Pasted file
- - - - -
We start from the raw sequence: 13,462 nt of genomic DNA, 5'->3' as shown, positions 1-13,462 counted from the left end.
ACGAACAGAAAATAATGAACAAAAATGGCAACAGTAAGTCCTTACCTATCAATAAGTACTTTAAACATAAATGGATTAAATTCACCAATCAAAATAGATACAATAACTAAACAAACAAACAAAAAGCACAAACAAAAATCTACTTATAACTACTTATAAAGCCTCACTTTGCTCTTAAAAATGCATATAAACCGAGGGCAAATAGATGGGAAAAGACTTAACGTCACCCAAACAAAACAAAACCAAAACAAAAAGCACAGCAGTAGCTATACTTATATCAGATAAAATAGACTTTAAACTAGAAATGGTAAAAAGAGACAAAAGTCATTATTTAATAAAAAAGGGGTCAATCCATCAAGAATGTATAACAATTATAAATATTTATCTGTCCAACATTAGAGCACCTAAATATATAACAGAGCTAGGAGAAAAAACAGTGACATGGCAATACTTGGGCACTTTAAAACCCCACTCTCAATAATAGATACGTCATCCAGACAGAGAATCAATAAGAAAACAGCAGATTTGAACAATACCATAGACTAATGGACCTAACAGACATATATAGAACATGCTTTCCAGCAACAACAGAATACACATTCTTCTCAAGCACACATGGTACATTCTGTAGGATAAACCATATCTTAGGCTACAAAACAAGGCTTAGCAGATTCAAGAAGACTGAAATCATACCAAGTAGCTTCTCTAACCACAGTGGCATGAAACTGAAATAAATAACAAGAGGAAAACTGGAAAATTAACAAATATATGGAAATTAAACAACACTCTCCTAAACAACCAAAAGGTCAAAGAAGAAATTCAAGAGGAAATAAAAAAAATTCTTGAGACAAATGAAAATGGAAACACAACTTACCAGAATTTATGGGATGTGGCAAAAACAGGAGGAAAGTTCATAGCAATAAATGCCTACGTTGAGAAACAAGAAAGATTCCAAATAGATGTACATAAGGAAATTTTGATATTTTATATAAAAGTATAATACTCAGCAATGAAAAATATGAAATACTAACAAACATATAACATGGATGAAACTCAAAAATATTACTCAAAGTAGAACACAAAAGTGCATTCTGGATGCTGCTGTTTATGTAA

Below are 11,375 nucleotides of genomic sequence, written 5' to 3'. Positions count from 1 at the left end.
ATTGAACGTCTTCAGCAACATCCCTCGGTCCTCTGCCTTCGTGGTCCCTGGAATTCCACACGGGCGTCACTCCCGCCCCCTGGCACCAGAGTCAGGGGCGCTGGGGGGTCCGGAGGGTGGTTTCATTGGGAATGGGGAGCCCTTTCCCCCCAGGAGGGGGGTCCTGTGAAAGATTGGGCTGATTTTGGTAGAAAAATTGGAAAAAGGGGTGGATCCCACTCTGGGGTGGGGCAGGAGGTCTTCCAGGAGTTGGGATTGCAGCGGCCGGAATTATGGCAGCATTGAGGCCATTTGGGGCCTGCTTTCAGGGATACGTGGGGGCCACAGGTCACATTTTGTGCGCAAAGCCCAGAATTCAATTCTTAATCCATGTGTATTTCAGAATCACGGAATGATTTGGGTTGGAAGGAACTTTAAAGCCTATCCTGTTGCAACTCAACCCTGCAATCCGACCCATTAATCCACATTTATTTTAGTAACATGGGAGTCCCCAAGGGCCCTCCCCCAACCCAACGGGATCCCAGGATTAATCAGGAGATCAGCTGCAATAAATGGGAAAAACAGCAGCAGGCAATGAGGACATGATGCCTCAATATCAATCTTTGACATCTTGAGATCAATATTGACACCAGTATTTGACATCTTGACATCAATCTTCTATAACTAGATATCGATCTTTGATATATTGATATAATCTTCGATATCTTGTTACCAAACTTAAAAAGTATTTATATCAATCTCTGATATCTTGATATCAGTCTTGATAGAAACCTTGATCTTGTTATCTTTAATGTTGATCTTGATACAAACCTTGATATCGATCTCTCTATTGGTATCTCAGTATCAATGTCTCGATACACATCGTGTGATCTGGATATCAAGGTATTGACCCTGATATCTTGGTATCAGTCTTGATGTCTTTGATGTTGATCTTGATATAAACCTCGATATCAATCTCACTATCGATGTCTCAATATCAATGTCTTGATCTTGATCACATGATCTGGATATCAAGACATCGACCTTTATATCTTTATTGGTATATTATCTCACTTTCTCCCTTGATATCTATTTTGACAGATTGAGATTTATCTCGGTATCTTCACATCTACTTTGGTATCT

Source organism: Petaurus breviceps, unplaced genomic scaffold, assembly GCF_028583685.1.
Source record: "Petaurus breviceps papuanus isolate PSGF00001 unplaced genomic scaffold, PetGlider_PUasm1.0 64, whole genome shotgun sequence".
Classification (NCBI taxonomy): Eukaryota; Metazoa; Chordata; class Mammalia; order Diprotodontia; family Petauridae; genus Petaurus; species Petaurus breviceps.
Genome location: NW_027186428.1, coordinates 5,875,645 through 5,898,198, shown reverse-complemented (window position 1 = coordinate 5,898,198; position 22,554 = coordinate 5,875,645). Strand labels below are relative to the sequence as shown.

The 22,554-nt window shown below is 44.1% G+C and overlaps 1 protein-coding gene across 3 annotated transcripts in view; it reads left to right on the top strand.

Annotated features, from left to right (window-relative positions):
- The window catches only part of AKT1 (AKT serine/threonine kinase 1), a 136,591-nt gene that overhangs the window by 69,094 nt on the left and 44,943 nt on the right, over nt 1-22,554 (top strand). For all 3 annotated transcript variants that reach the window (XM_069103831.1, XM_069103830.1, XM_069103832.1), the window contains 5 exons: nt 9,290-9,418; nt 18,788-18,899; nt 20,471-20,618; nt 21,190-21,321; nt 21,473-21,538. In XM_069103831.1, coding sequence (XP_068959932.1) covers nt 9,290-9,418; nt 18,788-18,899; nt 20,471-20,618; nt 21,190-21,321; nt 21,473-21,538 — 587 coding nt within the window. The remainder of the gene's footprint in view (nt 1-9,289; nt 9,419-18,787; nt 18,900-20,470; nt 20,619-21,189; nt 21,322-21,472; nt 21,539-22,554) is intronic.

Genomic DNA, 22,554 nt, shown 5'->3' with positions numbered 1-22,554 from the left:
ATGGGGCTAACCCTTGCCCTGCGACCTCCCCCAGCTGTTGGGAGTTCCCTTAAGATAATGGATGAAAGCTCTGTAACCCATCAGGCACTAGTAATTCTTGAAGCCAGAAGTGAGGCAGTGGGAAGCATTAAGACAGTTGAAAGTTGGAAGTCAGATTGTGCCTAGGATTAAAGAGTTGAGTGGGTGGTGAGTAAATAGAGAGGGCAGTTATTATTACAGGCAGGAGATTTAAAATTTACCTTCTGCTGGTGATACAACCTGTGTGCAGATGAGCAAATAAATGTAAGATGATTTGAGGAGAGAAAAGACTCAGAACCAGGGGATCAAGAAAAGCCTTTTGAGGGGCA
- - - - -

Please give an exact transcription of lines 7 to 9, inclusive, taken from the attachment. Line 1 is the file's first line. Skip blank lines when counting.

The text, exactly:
Classification (NCBI taxonomy): Eukaryota; Metazoa; Chordata; class Mammalia; order Diprotodontia; family Petauridae; genus Petaurus; species Petaurus breviceps.
Genome location: NW_027186428.1, coordinates 5,875,645 through 5,898,198, shown reverse-complemented (window position 1 = coordinate 5,898,198; position 22,554 = coordinate 5,875,645). Strand labels below are relative to the sequence as shown.

The 22,554-nt window shown below is 44.1% G+C and overlaps 1 protein-coding gene across 3 annotated transcripts in view; it reads left to right on the top strand.